Minister of Labour and Social Partnership Relations, Colin Jordan.

While Government appreciates the role of the Congress of Trade Unions and Staff Associations of Barbados (CTUSAB), it is eager to see unity among the labour movement.

This was emphatically stated today by Minister of Labour and Social Partnership, Colin Jordan, as he addressed the start of CTUSAB’s Mid-term Delegates’ Conference at the 3Ws Pavilion, Cave Hill Campus, Cave Hill, St. Michael. 

The theme of the conference was Celebrating 100 Years of Workers’ Achievement with the International Labour Organization (ILO): A Review of the Impact Made on Labour Relations.

As the Minister noted that Government recognized CTUSAB as the umbrella body of the trade union movement, and a valuable partner in the tripartite arrangement that has worked so well for us, he alluded to the known division within the union. 

He stressed: “I am aware that there is a bit of division in the labour movement and I will say it again, and I think I have said it last year, that I am calling for some rapprochement where there can be again some unity in the movement.”

Seemingly, explaining the rationale behind this appeal, he spoke to an initiative that could carry the labour movement forward, locally and regionally.

Minister Jordan said: “Government has, in its drive to move the social partnership idea across the Caribbean, just gotten the Conference of Heads to agree that both the labour movement and business will be represented at meetings of the CARICOM Heads of Government and that will be done through the Caribbean Congress of Labour representing labour and an organization that is in the process of being developed to represent business across the Caribbean.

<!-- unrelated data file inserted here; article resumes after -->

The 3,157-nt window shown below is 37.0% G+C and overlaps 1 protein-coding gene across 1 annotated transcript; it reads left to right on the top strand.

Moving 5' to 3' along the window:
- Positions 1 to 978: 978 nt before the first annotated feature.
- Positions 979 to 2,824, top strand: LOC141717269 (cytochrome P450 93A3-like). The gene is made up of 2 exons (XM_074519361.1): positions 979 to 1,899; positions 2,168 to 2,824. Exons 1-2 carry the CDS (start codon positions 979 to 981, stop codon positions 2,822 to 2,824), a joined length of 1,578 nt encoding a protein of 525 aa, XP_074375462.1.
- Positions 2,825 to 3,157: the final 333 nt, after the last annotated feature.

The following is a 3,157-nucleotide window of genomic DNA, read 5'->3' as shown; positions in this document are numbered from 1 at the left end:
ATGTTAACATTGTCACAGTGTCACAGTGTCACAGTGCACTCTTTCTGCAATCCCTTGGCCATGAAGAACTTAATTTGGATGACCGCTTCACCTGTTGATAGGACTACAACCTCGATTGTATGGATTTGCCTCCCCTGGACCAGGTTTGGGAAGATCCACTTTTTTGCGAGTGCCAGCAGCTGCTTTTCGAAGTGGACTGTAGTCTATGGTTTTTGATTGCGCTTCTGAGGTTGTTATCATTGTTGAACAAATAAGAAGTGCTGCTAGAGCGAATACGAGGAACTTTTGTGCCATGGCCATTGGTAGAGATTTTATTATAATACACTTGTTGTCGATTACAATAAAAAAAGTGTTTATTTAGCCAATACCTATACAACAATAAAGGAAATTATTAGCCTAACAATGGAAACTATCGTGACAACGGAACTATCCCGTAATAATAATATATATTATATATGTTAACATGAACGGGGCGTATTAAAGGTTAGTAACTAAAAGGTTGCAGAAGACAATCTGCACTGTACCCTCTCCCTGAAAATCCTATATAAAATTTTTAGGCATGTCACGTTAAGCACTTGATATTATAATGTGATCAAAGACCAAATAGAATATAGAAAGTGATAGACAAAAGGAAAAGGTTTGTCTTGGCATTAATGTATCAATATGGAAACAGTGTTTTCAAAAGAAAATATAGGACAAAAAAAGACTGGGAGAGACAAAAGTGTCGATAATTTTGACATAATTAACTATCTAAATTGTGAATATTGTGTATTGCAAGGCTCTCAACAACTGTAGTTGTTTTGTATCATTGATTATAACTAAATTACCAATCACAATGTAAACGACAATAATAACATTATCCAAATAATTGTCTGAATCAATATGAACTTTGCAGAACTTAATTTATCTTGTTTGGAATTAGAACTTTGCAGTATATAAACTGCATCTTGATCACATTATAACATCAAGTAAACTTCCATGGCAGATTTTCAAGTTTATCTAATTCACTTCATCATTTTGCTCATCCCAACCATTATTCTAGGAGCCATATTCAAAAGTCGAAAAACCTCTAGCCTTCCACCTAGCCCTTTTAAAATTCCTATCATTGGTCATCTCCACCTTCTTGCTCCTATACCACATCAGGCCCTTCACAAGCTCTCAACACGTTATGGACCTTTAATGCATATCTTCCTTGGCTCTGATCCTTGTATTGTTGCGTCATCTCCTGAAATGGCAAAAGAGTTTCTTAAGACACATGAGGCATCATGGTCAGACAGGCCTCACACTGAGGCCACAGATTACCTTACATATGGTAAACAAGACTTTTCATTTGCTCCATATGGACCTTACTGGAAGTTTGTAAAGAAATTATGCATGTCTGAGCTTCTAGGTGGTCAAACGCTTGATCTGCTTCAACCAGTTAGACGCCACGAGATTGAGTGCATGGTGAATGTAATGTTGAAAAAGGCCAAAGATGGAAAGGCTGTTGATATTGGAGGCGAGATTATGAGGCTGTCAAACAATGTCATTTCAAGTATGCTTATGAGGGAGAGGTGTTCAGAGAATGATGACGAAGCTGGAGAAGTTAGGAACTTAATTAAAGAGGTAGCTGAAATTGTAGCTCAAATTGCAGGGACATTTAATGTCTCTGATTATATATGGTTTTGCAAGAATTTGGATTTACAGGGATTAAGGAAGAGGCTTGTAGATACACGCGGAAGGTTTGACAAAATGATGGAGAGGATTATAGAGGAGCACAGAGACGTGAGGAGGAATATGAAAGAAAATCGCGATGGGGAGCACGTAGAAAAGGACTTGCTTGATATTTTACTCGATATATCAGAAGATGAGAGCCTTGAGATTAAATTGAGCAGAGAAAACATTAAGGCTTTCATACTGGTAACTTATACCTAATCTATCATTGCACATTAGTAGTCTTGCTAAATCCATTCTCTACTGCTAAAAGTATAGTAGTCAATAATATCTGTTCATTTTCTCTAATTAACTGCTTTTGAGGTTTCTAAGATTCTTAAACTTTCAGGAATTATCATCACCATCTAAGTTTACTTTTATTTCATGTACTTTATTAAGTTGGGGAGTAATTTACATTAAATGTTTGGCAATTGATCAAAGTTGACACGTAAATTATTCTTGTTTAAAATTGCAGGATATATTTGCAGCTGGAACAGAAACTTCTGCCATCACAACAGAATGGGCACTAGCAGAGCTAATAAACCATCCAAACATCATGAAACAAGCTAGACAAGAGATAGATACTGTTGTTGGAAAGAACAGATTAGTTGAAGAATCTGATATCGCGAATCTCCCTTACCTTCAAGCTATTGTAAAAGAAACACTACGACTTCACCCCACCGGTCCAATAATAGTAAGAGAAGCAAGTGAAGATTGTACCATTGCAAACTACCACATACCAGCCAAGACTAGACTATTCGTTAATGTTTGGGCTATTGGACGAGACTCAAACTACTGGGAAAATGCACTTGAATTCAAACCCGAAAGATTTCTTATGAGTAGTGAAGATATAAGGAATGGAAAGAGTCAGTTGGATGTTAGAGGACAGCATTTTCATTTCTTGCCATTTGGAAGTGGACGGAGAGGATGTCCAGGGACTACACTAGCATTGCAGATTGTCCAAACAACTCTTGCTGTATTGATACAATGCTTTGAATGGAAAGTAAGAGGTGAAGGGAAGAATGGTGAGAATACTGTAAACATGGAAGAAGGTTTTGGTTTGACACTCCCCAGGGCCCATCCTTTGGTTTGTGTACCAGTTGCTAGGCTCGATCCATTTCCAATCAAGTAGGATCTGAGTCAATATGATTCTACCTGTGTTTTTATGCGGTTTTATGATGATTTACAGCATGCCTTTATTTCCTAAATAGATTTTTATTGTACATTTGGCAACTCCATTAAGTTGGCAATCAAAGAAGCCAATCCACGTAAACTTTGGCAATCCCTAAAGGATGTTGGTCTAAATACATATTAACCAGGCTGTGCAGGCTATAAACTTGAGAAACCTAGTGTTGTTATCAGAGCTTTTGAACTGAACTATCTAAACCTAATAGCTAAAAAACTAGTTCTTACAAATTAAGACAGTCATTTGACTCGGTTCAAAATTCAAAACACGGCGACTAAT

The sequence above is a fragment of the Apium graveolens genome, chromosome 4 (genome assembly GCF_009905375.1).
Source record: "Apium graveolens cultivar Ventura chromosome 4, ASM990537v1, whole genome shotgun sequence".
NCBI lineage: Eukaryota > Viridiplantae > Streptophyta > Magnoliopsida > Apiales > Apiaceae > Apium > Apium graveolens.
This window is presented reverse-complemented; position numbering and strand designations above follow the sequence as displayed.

“And, so, when we speak to our support of social partnership we are speaking not just of a concept that arose in the early 1990s, but it is one that we believe in; we’ve seen it worked and we continue to see it work even today.”

Commending CTUSAB for engaging its members on the important role of the ILO, he stated that the theme was appropriate, as the achievements of Barbados since becoming a member of that organization in 1967, had been significant.

“If we fast forward, 52 years to 2019 and with 40 ratified conventions, Barbados, a small island developing state, has come in for much praise for its work with the ILO over the years,” Mr. Jordan said, adding that this commendation came again during the hosting of the ILO Sub-Regional Meeting of Caribbean Ministers of Labour held by Barbados in May of this year.

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